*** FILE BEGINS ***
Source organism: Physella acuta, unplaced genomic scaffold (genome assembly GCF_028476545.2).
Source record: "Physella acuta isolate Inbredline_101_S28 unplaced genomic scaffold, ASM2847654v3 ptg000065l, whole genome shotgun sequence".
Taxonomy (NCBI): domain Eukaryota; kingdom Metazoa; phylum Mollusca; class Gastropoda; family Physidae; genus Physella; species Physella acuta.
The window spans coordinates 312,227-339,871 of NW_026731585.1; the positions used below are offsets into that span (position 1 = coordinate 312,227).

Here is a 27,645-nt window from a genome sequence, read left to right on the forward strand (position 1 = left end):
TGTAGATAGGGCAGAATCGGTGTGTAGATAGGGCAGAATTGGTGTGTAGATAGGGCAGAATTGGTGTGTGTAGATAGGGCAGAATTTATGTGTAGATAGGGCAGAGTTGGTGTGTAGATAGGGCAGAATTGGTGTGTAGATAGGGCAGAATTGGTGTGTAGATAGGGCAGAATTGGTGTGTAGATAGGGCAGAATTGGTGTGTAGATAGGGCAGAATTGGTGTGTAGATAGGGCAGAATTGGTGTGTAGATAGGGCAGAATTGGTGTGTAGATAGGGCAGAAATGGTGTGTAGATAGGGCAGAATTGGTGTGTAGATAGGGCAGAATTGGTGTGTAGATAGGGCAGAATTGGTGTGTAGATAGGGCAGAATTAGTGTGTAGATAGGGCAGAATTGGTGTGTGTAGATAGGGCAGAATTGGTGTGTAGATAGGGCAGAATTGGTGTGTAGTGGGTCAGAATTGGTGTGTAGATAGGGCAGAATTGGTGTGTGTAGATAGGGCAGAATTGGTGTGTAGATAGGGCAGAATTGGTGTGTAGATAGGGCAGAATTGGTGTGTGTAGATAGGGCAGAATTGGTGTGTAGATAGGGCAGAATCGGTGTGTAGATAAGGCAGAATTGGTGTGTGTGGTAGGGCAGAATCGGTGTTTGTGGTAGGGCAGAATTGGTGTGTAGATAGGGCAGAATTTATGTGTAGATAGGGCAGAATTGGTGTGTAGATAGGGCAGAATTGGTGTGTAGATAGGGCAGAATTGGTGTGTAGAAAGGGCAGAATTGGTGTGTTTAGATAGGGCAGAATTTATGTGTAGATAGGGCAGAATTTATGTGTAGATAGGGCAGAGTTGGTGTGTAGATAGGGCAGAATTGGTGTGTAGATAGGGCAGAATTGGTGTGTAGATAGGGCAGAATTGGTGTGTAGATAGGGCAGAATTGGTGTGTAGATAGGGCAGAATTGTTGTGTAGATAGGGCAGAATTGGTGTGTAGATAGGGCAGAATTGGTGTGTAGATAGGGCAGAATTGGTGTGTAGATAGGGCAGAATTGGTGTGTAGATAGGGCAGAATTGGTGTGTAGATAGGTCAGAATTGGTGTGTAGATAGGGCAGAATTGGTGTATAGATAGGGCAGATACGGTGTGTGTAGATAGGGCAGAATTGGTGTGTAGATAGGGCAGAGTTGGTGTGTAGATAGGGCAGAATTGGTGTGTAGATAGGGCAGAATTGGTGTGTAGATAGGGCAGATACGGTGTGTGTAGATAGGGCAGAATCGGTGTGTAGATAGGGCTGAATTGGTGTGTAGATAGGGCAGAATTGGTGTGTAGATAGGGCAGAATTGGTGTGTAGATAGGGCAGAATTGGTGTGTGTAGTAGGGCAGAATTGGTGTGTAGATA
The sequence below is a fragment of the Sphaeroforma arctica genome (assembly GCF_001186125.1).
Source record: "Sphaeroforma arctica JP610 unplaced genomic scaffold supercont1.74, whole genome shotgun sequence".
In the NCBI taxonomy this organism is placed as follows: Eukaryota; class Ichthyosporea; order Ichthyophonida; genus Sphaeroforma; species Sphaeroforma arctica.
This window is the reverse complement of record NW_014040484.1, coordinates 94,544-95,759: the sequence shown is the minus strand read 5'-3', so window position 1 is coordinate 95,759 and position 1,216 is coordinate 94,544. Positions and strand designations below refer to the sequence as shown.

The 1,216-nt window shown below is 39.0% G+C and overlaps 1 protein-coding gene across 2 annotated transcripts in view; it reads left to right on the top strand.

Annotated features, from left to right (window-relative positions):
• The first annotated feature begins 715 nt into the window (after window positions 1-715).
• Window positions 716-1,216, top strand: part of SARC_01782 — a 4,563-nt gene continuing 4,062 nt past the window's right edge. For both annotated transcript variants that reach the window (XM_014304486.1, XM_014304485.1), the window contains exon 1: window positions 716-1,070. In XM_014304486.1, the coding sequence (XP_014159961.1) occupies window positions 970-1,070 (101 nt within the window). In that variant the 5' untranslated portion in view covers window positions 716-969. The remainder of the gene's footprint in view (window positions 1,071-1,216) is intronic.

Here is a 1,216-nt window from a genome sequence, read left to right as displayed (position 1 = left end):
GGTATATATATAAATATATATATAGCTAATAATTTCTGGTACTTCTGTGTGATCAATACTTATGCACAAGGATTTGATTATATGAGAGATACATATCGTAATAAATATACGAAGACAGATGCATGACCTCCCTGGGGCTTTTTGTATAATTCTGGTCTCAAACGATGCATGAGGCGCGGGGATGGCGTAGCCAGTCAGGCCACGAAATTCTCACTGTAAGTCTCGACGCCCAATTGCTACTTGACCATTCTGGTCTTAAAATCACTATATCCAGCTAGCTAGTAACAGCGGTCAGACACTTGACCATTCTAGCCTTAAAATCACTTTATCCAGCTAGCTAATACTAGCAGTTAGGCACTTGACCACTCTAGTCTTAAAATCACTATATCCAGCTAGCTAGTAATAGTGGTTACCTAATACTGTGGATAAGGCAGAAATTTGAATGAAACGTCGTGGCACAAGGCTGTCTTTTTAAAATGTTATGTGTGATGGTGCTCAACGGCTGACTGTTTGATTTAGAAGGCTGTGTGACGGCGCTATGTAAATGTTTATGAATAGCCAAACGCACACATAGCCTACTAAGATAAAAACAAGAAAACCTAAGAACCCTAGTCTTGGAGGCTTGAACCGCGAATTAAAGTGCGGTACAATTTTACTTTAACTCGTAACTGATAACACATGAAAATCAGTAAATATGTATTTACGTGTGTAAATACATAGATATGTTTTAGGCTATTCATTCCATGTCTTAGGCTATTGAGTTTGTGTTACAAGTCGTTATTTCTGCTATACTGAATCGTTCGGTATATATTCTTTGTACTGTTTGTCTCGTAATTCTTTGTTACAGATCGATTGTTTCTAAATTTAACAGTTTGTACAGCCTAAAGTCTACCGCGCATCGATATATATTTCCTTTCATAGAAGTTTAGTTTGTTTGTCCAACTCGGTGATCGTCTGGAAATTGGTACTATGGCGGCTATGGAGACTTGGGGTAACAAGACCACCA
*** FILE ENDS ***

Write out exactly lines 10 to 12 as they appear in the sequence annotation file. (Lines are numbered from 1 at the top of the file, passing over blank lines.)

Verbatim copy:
This window is the reverse complement of record NW_014040484.1, coordinates 94,544-95,759: the sequence shown is the minus strand read 5'-3', so window position 1 is coordinate 95,759 and position 1,216 is coordinate 94,544. Positions and strand designations below refer to the sequence as shown.

The 1,216-nt window shown below is 39.0% G+C and overlaps 1 protein-coding gene across 2 annotated transcripts in view; it reads left to right on the top strand.

Annotated features, from left to right (window-relative positions):